Listening to your clients during volatile conditions also opens the opportunity for you to gather information to strategize about their portfolio in the future. Was your client up all night worrying about their money? Their portfolio may be equity-heavy. Is your client excited about buying opportunities while prices are lower? Their portfolio might want dry powder on hand for the next dip.

Take a Long-Term View

Periods of market volatility are a good time to remind your clients of the benefits of thinking long-term and the potential pitfalls of making investment decisions based on emotions. The news was full of sad stories of investors who sold at the bottom of the market during the financial crisis of 2008-09 only to miss out on one of the strongest bull markets in history.

A good question to ask a client looking to reduce their exposure to stocks is, "If we sell now, when will you get back in?” While most clients understand that it's nearly impossible to time the market, most have trouble squaring the data with their emotions.

Depending on how long you've been working with your clients, show them how their portfolio has performed since they started investing. Sometimes focusing on a decade-long investment period makes the drops less meaningful. There's a reason why investors often suggest to "zoom out" when looking at charts; chances are, over the long-term, the value of a security or index fund has increased over a long enough timeframe.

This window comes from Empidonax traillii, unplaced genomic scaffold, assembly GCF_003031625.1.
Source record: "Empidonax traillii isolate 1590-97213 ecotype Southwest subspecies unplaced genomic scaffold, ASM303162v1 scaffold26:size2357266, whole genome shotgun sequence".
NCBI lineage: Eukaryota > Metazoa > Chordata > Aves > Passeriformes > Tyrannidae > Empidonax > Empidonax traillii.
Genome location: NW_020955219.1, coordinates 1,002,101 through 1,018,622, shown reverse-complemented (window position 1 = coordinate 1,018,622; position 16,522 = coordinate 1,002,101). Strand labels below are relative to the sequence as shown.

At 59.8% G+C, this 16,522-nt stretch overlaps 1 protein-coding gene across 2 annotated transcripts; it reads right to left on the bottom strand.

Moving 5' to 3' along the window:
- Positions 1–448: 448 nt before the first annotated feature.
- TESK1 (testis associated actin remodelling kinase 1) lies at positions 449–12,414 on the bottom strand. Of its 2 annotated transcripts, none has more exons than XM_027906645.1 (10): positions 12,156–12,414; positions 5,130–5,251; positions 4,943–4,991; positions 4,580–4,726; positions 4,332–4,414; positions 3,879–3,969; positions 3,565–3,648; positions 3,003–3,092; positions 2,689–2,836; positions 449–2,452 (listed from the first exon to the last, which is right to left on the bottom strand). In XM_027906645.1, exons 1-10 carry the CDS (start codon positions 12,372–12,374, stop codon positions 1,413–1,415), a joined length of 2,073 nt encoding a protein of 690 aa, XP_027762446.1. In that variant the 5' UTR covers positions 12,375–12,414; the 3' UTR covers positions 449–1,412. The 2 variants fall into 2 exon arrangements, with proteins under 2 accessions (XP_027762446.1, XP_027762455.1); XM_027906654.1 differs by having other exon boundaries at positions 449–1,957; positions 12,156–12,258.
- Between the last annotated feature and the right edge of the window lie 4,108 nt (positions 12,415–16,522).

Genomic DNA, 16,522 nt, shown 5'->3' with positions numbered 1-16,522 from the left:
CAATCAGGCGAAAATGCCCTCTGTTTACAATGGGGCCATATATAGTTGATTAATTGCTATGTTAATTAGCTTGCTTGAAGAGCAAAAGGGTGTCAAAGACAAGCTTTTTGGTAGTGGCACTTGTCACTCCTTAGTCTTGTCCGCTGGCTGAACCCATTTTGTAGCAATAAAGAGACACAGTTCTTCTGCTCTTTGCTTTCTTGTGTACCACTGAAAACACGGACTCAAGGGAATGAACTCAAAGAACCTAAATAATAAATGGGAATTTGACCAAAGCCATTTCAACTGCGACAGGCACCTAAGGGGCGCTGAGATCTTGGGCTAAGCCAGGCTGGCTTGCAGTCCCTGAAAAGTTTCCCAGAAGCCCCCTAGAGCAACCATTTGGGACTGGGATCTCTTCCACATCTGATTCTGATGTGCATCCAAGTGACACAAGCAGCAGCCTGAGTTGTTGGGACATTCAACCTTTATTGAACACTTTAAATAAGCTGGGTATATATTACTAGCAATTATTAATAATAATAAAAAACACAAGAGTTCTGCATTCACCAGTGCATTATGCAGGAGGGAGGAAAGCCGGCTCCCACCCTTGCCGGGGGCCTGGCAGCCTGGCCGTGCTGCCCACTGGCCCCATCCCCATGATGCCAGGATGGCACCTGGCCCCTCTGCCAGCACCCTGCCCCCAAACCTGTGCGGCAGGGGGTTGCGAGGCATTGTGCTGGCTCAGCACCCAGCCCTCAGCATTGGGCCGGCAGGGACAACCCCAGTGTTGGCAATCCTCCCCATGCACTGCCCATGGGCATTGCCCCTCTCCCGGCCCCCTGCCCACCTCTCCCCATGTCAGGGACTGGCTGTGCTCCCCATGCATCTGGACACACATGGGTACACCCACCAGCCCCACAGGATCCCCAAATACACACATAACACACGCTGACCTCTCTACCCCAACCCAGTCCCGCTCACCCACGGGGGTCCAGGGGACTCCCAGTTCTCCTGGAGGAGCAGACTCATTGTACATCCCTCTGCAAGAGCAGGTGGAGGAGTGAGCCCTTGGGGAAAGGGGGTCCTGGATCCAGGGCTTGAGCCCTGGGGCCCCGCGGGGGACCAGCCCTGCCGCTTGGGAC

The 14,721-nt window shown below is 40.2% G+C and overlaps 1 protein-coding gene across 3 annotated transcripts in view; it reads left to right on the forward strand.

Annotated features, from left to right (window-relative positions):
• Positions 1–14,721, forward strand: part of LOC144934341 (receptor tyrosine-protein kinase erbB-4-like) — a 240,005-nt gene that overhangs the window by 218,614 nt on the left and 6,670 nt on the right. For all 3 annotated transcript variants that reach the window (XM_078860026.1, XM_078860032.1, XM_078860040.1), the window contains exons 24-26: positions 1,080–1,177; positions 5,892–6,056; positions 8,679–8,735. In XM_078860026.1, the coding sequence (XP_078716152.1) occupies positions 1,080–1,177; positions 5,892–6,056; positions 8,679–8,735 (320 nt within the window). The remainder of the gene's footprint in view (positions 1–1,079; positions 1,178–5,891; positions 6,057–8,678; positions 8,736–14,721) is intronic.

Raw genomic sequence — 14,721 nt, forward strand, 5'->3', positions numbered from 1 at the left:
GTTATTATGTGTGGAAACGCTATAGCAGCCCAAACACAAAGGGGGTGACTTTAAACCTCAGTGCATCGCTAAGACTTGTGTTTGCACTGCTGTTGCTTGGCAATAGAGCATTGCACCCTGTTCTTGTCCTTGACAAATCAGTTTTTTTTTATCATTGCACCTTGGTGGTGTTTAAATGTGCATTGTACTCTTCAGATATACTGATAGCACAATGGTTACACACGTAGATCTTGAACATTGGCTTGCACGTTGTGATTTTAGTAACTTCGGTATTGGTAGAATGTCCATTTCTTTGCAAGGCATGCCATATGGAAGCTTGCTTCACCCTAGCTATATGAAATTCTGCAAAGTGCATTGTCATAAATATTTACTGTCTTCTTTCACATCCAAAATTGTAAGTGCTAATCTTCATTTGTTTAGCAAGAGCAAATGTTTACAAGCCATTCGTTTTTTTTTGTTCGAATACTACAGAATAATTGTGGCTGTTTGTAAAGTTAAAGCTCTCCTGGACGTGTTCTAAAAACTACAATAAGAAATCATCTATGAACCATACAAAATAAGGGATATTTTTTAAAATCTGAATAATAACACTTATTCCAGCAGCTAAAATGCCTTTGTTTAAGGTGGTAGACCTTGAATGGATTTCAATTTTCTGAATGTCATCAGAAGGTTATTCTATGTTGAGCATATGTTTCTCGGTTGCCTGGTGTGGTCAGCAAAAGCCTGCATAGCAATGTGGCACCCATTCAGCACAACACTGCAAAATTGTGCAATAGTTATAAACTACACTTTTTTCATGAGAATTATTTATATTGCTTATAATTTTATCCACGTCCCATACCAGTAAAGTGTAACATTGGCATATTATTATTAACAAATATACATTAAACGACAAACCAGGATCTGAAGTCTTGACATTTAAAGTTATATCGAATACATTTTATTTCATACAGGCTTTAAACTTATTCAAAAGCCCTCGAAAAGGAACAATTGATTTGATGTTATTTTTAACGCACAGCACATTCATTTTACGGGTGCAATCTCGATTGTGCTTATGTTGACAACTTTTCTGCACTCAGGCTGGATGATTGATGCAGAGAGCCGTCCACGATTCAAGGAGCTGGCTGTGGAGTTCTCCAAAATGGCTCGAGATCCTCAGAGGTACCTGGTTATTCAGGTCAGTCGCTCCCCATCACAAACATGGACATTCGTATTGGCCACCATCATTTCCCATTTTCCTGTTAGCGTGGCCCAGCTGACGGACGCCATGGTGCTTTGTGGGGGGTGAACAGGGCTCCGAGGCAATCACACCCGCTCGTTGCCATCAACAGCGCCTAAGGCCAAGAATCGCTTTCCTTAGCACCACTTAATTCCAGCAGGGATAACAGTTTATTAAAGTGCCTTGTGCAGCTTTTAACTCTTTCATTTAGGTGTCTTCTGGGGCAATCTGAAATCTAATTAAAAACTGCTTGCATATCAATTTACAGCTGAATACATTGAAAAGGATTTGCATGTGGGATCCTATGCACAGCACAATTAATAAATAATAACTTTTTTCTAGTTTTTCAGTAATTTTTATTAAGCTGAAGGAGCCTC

Keep Things in Perspective

While some recent declines in the Dow Jones Industrial Average may have been in the hundreds or even topping one thousand points, as the index price has risen over the years, these large-point moves become less significant on a percentage basis. Thus, when the index level is 30,000 a 300 point drop is only a 1% move. The same 300 point drop, had it occurred in the year 1999, when the Dow was at 10,000 would have resulted in a more substantial 3% loss.

Different investors will have different mindsets especially when it comes to unrealized losses. Some may see a 10% drop in a stock and worry about what is causing the company's value to fall. Others may see a 10% drop and see a great buying opportunity. These two groups of people are seeing the same exact price movement; the only thing different is their perspective on how they view the price action.

Helping clients to keep the current market news in perspective is important, especially during periods of volatility.

Focus on Their Plan

Periods of volatility are a good time to meet with clients to review their overall situation. Show them how the current swings were factored into the planning that you have done with them. Provided that it is true, show them how they are still on track towards their financial goals and that their asset allocation is still appropriate. Being a good advisor isn’t about reacting to the changing stock market conditions. Good financial advisors factor in potential volatility as a potential impact on their client's portfolios.